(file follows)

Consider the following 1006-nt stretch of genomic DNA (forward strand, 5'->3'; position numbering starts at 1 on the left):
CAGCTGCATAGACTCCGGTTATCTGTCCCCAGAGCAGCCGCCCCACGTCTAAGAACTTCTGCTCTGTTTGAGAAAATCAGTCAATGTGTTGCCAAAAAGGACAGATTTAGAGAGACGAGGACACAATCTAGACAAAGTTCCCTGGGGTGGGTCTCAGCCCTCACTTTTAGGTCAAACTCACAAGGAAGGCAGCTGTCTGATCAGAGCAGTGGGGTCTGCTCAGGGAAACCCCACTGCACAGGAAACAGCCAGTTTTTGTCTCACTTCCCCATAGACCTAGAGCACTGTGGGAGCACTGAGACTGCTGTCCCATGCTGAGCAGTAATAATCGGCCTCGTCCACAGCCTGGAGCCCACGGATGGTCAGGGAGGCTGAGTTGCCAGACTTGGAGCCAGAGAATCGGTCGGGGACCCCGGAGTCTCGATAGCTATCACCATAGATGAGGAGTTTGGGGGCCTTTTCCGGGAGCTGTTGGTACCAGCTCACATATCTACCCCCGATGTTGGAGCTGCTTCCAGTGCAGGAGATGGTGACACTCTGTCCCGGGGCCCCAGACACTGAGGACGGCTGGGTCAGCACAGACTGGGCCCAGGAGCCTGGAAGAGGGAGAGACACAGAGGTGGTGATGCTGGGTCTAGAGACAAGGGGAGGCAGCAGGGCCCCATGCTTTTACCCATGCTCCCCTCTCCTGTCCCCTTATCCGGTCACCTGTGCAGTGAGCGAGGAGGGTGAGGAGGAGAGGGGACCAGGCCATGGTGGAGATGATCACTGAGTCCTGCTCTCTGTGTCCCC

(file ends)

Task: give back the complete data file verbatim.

Consider the following 1006-nt stretch of genomic DNA (forward strand, 5'->3'; position numbering starts at 1 on the left):
CAGCTGCATAGACTCCGGTTATCTGTCCCCAGAGCAGCCGCCCCACGTCTAAGAACTTCTGCTCTGTTTGAGAAAATCAGTCAATGTGTTGCCAAAAAGGACAGATTTAGAGAGACGAGGACACAATCTAGACAAAGTTCCCTGGGGTGGGTCTCAGCCCTCACTTTTAGGTCAAACTCACAAGGAAGGCAGCTGTCTGATCAGAGCAGTGGGGTCTGCTCAGGGAAACCCCACTGCACAGGAAACAGCCAGTTTTTGTCTCACTTCCCCATAGACCTAGAGCACTGTGGGAGCACTGAGACTGCTGTCCCATGCTGAGCAGTAATAATCGGCCTCGTCCACAGCCTGGAGCCCACGGATGGTCAGGGAGGCTGAGTTGCCAGACTTGGAGCCAGAGAATCGGTCGGGGACCCCGGAGTCTCGATAGCTATCACCATAGATGAGGAGTTTGGGGGCCTTTTCCGGGAGCTGTTGGTACCAGCTCACATATCTACCCCCGATGTTGGAGCTGCTTCCAGTGCAGGAGATGGTGACACTCTGTCCCGGGGCCCCAGACACTGAGGACGGCTGGGTCAGCACAGACTGGGCCCAGGAGCCTGGAAGAGGGAGAGACACAGAGGTGGTGATGCTGGGTCTAGAGACAAGGGGAGGCAGCAGGGCCCCATGCTTTTACCCATGCTCCCCTCTCCTGTCCCCTTATCCGGTCACCTGTGCAGTGAGCGAGGAGGGTGAGGAGGAGAGGGGACCAGGCCATGGTGGAGATGATCACTGAGTCCTGCTCTCTGTGTCCCC